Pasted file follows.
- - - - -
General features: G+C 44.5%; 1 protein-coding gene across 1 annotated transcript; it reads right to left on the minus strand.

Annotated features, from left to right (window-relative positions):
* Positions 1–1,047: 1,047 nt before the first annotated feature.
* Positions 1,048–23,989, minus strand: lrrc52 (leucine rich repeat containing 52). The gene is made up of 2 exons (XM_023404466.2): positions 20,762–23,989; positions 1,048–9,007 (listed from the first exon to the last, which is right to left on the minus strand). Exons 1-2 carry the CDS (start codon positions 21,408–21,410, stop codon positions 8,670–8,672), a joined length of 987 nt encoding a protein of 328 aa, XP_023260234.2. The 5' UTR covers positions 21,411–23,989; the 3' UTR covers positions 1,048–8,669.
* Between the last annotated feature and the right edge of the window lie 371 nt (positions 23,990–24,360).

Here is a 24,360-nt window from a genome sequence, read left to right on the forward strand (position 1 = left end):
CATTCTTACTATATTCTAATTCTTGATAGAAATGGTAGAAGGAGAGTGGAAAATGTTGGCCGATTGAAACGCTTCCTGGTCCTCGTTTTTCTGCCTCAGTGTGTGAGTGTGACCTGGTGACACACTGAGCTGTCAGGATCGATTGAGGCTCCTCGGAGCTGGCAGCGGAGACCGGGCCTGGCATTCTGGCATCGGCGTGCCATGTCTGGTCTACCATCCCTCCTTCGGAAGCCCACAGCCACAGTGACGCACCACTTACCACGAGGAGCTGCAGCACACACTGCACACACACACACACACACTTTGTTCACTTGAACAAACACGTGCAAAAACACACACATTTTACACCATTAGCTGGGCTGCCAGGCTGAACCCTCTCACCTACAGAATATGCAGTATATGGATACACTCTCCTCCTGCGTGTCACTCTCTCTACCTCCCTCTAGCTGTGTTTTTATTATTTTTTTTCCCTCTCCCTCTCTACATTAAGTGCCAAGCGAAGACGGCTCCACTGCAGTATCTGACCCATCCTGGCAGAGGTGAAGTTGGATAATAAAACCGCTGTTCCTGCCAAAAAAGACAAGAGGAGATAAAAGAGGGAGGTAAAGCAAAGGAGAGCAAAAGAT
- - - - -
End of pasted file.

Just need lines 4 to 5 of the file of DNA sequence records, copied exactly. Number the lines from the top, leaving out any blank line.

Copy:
* Positions 1,048–23,989, minus strand: lrrc52 (leucine rich repeat containing 52). The gene is made up of 2 exons (XM_023404466.2): positions 20,762–23,989; positions 1,048–9,007 (listed from the first exon to the last, which is right to left on the minus strand). Exons 1-2 carry the CDS (start codon positions 21,408–21,410, stop codon positions 8,670–8,672), a joined length of 987 nt encoding a protein of 328 aa, XP_023260234.2. The 5' UTR covers positions 21,411–23,989; the 3' UTR covers positions 1,048–8,669.
* Between the last annotated feature and the right edge of the window lie 371 nt (positions 23,990–24,360).